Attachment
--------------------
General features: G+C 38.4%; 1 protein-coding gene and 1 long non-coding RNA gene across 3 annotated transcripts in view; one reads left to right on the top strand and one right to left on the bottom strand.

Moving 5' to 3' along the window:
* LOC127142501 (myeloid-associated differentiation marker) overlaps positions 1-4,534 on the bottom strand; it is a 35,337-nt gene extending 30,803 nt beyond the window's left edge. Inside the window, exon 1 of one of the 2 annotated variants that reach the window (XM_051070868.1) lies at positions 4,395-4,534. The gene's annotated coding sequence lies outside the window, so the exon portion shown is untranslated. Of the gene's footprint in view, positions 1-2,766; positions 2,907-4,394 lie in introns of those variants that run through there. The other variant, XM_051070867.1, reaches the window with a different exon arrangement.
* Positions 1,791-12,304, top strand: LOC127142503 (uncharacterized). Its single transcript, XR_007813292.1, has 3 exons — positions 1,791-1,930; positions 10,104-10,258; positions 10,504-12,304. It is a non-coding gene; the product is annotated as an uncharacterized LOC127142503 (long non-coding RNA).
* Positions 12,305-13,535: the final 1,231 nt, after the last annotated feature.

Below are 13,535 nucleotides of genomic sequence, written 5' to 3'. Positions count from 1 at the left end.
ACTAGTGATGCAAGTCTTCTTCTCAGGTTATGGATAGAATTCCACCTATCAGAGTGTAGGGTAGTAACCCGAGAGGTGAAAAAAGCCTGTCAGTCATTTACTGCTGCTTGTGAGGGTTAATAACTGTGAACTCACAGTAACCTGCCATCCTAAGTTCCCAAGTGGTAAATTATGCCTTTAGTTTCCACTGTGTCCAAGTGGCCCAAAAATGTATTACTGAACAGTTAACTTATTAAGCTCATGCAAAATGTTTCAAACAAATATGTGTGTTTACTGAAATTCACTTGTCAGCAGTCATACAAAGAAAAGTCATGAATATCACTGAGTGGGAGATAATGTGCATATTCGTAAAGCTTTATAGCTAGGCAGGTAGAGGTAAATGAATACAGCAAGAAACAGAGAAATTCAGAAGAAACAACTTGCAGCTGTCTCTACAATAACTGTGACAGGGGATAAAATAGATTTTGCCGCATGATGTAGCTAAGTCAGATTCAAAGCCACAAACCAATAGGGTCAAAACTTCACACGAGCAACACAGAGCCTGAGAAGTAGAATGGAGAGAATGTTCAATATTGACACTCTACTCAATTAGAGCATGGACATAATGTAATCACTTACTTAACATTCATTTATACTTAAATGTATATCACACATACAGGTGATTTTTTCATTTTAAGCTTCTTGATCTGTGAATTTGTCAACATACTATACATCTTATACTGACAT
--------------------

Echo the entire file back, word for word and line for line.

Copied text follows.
General features: G+C 38.4%; 1 protein-coding gene and 1 long non-coding RNA gene across 3 annotated transcripts in view; one reads left to right on the top strand and one right to left on the bottom strand.

Moving 5' to 3' along the window:
* LOC127142501 (myeloid-associated differentiation marker) overlaps positions 1-4,534 on the bottom strand; it is a 35,337-nt gene extending 30,803 nt beyond the window's left edge. Inside the window, exon 1 of one of the 2 annotated variants that reach the window (XM_051070868.1) lies at positions 4,395-4,534. The gene's annotated coding sequence lies outside the window, so the exon portion shown is untranslated. Of the gene's footprint in view, positions 1-2,766; positions 2,907-4,394 lie in introns of those variants that run through there. The other variant, XM_051070867.1, reaches the window with a different exon arrangement.
* Positions 1,791-12,304, top strand: LOC127142503 (uncharacterized). Its single transcript, XR_007813292.1, has 3 exons — positions 1,791-1,930; positions 10,104-10,258; positions 10,504-12,304. It is a non-coding gene; the product is annotated as an uncharacterized LOC127142503 (long non-coding RNA).
* Positions 12,305-13,535: the final 1,231 nt, after the last annotated feature.

Below are 13,535 nucleotides of genomic sequence, written 5' to 3'. Positions count from 1 at the left end.
ACTAGTGATGCAAGTCTTCTTCTCAGGTTATGGATAGAATTCCACCTATCAGAGTGTAGGGTAGTAACCCGAGAGGTGAAAAAAGCCTGTCAGTCATTTACTGCTGCTTGTGAGGGTTAATAACTGTGAACTCACAGTAACCTGCCATCCTAAGTTCCCAAGTGGTAAATTATGCCTTTAGTTTCCACTGTGTCCAAGTGGCCCAAAAATGTATTACTGAACAGTTAACTTATTAAGCTCATGCAAAATGTTTCAAACAAATATGTGTGTTTACTGAAATTCACTTGTCAGCAGTCATACAAAGAAAAGTCATGAATATCACTGAGTGGGAGATAATGTGCATATTCGTAAAGCTTTATAGCTAGGCAGGTAGAGGTAAATGAATACAGCAAGAAACAGAGAAATTCAGAAGAAACAACTTGCAGCTGTCTCTACAATAACTGTGACAGGGGATAAAATAGATTTTGCCGCATGATGTAGCTAAGTCAGATTCAAAGCCACAAACCAATAGGGTCAAAACTTCACACGAGCAACACAGAGCCTGAGAAGTAGAATGGAGAGAATGTTCAATATTGACACTCTACTCAATTAGAGCATGGACATAATGTAATCACTTACTTAACATTCATTTATACTTAAATGTATATCACACATACAGGTGATTTTTTCATTTTAAGCTTCTTGATCTGTGAATTTGTCAACATACTATACATCTTATACTGACAT